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British history

Napoleonic Wars

Fighting during the Battle of WaterlooFighting during the Battle of WaterlooThe Napoleonic Wars (1803–15) were a series of major conflicts between, on one side, France and its allies under Napoleon Bonaparte, and on the other, several European powers, including Britain, Austria, Prussia and Russia. Britain was suspicious of Napoleon’s desire to expand the French Empire across Europe and overseas. But it represented little threat to France—Britain's army of just 220,000 men was dwarfed by Napoleon's army of a million men. However, the British Royal Navy controlled the seas. If Napoleon was to invade and defeat Britain, he needed to ensure that the Royal Navy could not disrupt his invasion force sailing across the English Channel.



Napoleon inspects the troops of the Grand Army.Napoleon inspects the troops of the Grand Army.

Threat of invasion

By the end of 1803, Napoleon had stationed his Grand Army on the northern coast of France in preparation for an invasion of Britain. A force of 130,000 men, along with a flotilla of 2000 boats, stood ready. Napoleon calculated that if he could get his men ashore and to London before Britain could mobilize its forces against him, then victory would be his.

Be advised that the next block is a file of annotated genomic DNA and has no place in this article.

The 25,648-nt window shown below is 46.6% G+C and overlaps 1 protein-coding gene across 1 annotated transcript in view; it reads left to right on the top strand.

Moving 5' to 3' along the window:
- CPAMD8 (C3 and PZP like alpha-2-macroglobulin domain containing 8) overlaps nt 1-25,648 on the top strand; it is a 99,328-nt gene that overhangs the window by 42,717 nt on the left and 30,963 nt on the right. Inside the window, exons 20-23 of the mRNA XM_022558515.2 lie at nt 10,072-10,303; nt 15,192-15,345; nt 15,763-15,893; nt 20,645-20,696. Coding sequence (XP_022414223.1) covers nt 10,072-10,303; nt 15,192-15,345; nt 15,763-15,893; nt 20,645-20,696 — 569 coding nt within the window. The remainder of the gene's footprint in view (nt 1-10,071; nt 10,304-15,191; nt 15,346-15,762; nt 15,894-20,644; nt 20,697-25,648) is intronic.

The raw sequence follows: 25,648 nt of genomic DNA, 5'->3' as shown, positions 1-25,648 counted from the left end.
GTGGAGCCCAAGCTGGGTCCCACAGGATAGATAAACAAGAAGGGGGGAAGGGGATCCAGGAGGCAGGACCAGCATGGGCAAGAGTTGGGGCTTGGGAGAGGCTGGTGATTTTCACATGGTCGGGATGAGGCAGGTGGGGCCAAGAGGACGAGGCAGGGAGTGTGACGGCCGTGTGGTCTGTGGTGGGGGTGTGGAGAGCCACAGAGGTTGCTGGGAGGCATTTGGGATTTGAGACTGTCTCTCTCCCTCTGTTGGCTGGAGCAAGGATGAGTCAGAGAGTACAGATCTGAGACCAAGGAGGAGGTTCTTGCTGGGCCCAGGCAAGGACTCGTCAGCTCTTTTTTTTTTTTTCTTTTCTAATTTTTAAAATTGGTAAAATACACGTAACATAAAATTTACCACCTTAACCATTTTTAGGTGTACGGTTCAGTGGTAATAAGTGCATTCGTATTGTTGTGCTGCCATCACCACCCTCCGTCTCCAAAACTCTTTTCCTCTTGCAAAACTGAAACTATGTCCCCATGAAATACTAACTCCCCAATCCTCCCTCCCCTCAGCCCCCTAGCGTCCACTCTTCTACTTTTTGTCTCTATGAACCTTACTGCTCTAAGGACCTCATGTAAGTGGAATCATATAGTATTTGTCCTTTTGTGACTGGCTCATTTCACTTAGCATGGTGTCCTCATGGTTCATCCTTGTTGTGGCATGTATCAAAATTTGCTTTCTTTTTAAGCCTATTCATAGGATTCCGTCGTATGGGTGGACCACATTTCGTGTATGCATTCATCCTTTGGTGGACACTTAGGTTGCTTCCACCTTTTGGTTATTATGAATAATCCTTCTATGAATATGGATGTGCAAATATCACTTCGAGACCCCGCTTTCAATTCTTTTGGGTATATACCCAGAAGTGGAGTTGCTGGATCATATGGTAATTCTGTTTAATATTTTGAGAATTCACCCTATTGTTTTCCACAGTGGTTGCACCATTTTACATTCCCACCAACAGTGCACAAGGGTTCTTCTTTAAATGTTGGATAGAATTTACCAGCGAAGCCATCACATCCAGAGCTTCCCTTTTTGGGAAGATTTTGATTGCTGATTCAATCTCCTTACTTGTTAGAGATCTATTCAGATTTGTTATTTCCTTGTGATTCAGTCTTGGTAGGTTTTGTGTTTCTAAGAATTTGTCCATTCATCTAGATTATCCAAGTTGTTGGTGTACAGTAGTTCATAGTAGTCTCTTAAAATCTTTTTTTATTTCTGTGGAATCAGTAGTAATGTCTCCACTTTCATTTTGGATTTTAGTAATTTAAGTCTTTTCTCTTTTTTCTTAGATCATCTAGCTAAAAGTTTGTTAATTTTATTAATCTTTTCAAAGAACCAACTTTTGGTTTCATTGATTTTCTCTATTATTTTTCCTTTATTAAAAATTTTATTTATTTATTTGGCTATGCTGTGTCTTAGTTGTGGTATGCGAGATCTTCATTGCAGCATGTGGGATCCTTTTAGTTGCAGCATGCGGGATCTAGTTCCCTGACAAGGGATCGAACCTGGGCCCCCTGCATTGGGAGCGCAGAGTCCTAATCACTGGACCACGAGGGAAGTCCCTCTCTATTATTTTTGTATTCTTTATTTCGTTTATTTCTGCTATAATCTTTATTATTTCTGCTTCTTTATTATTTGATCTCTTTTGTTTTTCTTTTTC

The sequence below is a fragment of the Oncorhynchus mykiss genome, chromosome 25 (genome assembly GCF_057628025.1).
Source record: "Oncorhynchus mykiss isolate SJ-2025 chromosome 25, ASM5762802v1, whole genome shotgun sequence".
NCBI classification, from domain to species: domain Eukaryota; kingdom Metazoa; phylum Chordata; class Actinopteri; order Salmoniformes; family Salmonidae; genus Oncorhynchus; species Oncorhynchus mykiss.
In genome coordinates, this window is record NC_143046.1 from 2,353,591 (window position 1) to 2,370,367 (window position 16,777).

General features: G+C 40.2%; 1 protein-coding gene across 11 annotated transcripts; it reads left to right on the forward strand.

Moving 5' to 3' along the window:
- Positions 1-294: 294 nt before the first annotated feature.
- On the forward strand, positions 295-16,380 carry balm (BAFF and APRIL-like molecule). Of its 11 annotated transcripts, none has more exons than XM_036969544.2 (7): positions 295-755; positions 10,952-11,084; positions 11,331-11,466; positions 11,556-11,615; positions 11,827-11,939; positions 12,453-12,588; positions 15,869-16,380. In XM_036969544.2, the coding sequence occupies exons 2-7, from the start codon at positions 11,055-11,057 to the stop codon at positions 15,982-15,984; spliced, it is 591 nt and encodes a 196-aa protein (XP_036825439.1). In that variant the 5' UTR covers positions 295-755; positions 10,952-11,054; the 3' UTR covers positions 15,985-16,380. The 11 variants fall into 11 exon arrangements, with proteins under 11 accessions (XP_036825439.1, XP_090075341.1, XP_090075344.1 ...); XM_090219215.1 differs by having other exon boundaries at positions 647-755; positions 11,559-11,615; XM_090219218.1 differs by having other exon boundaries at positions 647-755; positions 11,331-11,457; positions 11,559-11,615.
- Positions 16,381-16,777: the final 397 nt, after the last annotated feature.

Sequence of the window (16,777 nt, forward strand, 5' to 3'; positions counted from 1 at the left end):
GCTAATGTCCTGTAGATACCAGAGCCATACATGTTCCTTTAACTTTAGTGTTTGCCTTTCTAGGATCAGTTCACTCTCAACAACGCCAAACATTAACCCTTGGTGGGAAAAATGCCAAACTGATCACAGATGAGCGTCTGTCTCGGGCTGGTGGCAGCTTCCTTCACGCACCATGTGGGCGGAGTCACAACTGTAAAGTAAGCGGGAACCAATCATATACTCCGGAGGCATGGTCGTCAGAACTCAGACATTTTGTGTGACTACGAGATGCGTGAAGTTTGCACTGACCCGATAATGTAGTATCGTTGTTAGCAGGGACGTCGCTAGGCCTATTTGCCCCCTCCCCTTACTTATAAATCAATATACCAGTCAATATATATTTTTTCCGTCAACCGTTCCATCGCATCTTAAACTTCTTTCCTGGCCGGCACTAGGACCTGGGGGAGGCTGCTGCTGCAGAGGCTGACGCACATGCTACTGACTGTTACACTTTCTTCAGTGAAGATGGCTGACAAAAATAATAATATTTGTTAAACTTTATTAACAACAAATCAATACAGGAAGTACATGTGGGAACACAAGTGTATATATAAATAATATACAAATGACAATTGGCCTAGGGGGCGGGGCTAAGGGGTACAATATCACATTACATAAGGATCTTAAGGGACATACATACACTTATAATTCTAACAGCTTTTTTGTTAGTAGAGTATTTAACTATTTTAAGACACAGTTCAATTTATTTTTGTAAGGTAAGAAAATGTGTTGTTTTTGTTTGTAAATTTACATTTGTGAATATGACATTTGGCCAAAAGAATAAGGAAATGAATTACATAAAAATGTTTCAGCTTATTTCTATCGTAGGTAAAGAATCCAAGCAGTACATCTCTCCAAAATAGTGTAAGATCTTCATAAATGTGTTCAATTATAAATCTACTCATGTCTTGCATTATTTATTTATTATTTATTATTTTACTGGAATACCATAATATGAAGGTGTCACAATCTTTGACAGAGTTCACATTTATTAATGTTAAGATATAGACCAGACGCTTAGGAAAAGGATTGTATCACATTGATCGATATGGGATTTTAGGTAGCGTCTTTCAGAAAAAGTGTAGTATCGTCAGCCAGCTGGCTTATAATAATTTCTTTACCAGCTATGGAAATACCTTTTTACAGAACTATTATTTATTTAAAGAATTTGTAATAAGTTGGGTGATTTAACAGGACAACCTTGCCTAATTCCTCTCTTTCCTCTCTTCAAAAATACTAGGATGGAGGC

British ships blockade the French port of Toulon.British ships blockade the French port of Toulon.
The Royal Navy, meanwhile, had imposed a blockade on French ports (preventing ships entering or leaving) and those of France's ally, Spain. Napoleon's plan was for the French and Spanish fleets to break out these blockades and combine forces in the Caribbean Sea. They would then sail back across the Atlantic Ocean and together drive the Royal Navy out of the English Channel. This would then ensure a safe passage for his invasion force.


Martello towerMartello tower

Coastal defences

"England expects that every man will do his duty" was a signal sent by Nelson from his flagship HMS Victory as the Battle of Trafalgar began. Nelson originally wanted the message "England confides..." to be sent. His lieutenant suggested "expects" be substituted for "confides" (is confident), since the former word was in the signal book, whereas "confides" would have to be spelt out letter by letter. Nelson agreed to the change

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